then discovered that the Norway v China game was off. China had not turned up. However there was no time to be disappointed as over to the field on my right was the Football Association of Norway Training Camp Pre Season Friendly of Sogndal v Tromso.
It would have been rude to turn that opportunity down! Game two of the day! A certain Robin Shroot playing for Sogndal. I thought he was going to be the next big thing when he played for Birmingham City.
He certainly looked the part against the much fancied Tromso.
The Japanese are an important client. With all my built up tension and anger at the terrible industry goings on back home ….’new’ agency owners not being the gatekeeper for rogue people with cameras – I’m all for people practising and having a go, but not at a Barclays Premier League game and certainly not providing them with a lap top and information on how to syndicate images to the UK sport picture desks which has now resulted in a near 25,000 images landing on them every weekend – no wonder great pictures fail to get published any more with apologetic newspaper people contacting you the next day wanting to tear out their hair moaning about their systems being clogged up with ‘shit’.
I decided to show myself why I should continue in this field and not try my hand at something else.
This was an important international fixture and as stated an important assignment. Going to Wembley was like receiving an international cap for your profession. Sadly standards have dropped alarmingly in my eyes over recent years.
With the van drivers, driving vans, I needed to be at the top of my game for the next 90 minutes. Sitting next to me at the game was one of the original members of Action Images – Mr Tony Henshaw. Amongst hearing about his seemingly wonderful life in Spain, he gave me some good advice – celebrate what you can do and show the world.. so I did! I was required to get a picture of each player. Not just any old picture but a great picture – full frame, pin sharp, athletic pose… 20 of them in 90 mins under very challenging and changing light.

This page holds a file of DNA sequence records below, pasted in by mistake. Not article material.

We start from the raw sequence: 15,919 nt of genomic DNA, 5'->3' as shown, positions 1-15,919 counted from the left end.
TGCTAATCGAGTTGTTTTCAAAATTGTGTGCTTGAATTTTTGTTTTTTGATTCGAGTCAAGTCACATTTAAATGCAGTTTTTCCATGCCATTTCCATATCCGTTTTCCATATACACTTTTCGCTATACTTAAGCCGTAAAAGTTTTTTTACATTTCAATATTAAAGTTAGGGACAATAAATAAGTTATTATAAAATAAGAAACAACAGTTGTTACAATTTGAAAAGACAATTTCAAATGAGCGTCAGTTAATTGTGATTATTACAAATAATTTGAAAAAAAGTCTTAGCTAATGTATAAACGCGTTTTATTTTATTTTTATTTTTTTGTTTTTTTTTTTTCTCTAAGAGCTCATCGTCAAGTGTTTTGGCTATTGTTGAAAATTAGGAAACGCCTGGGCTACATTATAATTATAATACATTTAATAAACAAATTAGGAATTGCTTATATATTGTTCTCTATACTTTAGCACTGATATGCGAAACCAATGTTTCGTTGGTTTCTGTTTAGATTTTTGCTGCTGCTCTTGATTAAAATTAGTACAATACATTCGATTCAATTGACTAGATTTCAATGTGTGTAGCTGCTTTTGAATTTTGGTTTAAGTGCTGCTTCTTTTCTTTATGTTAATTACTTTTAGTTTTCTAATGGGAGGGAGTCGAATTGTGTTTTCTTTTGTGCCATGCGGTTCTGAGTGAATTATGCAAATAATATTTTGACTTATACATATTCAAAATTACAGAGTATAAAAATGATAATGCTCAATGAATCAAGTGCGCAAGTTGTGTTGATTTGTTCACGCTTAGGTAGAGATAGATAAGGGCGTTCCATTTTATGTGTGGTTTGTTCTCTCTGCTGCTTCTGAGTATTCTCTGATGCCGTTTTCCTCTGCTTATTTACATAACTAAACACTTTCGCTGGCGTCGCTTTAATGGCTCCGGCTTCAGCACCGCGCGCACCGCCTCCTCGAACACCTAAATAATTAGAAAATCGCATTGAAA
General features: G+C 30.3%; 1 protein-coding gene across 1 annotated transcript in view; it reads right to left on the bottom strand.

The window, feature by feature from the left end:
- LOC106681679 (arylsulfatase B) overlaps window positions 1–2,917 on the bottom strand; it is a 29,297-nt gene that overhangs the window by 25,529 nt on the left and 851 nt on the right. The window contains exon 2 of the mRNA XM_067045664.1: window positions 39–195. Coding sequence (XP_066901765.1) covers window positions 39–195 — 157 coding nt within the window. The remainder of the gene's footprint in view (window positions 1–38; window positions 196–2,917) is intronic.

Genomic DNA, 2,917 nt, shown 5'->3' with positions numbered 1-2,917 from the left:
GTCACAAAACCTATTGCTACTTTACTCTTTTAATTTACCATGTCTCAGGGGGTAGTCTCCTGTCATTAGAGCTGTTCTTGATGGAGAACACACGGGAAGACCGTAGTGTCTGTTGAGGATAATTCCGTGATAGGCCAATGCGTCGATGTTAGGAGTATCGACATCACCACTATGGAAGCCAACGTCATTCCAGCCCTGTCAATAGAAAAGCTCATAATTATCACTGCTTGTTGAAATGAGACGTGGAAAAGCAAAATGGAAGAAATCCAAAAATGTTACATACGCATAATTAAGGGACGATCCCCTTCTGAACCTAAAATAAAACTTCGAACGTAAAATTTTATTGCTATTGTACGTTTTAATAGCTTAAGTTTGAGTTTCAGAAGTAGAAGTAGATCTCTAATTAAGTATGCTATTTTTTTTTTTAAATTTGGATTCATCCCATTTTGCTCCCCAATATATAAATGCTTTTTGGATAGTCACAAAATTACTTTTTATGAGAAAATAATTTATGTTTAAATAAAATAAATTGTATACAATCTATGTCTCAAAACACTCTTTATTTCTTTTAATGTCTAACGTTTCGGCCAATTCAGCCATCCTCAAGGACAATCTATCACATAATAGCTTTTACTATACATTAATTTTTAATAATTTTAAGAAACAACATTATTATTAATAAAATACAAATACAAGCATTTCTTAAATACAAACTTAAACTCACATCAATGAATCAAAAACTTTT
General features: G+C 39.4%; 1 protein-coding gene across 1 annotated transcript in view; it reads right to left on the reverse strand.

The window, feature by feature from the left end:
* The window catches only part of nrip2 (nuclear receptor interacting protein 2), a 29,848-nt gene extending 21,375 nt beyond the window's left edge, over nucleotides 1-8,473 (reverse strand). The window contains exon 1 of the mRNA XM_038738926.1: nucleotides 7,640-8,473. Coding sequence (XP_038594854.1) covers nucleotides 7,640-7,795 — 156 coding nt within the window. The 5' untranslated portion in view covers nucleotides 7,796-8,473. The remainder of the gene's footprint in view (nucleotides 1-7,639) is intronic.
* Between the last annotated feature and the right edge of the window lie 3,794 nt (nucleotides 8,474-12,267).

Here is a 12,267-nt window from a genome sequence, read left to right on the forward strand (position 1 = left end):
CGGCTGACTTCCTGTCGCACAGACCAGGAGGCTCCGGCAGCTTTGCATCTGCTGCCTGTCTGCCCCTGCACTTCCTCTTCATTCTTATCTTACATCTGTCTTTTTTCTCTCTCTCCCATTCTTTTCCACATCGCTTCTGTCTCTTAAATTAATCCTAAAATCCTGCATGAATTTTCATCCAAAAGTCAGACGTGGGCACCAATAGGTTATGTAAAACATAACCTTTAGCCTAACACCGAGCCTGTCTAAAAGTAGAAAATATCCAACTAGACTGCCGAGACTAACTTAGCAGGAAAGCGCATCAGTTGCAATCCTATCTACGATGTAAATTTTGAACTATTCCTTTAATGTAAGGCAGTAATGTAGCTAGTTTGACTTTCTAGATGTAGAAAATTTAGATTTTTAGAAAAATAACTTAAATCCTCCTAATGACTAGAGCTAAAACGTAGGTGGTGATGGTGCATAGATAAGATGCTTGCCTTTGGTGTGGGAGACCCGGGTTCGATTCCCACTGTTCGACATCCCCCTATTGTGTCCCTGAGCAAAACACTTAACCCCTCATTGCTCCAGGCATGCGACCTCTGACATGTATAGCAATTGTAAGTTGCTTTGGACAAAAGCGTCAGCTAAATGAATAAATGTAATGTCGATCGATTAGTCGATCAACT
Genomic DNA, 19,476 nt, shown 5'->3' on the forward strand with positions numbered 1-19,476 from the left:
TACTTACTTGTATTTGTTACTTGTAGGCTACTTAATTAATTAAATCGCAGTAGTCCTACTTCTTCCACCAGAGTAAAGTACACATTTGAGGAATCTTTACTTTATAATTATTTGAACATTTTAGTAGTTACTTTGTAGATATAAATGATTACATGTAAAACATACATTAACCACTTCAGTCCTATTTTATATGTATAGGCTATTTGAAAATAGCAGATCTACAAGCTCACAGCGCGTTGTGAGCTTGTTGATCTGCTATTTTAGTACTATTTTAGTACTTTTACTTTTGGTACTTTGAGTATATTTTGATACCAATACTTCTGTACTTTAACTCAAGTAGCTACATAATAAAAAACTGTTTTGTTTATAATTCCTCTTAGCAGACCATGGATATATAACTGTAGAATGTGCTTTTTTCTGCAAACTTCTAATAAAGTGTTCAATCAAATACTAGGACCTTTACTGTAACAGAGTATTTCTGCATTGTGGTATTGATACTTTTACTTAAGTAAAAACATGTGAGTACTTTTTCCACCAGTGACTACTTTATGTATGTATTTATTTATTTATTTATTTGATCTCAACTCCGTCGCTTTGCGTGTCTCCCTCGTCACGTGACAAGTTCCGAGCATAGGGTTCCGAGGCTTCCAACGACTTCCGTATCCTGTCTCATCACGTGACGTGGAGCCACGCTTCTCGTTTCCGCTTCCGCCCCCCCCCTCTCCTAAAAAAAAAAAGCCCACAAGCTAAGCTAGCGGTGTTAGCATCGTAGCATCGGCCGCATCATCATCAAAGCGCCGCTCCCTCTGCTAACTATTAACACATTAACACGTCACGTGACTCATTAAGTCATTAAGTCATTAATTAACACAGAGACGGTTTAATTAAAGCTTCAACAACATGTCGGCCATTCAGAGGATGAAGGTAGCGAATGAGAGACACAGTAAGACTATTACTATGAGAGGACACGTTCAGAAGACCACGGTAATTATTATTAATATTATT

Then get a GREAT set of action pictures, goals, celebrations, art, features – just a normal day at the office! Oh and NO CROPPING.
Just like the old days shooting E6 or on negative film that was so poor you could not blow anything up.
Everything had to be full frame – and dare I say, everything was full frame 🙂
Be it proclaiming places like Beirut are amazing and that everyone should visit I always fear that those with mass assumption back home just won’t understand – I should keep quiet, but I never do!
The last football match I did was Manchester City v FC Barcelona. That involved a certain Lionel Messi. Say to people who you think he is brilliant and no one argues. Everyone says he is brilliant, and he is.
Watch him close and you do nothing but drool at his skill.
But I now have a new favourite footballer – Hanae Shibata.
She is 5 feet 1. She was Asia’s Women’s footballer of the year. I know why she is brilliant, but will others believe me? The ball was glued to her feet. She was immense. She also won the Silver Ball at the 2012 FIFA U20 Women’s World Cup. As the sun set, the winds got stronger and I was getting angry again with uncomfortable cold, knowing that I had left my North Face coat in the car at Luton Airport.
Six sets of floodlights giving six sets of colour balance readings. Testing times – though as always it looked marvellous on TV!
Japan lost. I then tried to find my villa in total darkness.
Spain was gorgeous in the daylight as was the area that I was staying.
Glorious prices in a glorious supermarket in glorious sunshine!
Made even more glorious when discovering a litre of diesel was 87p!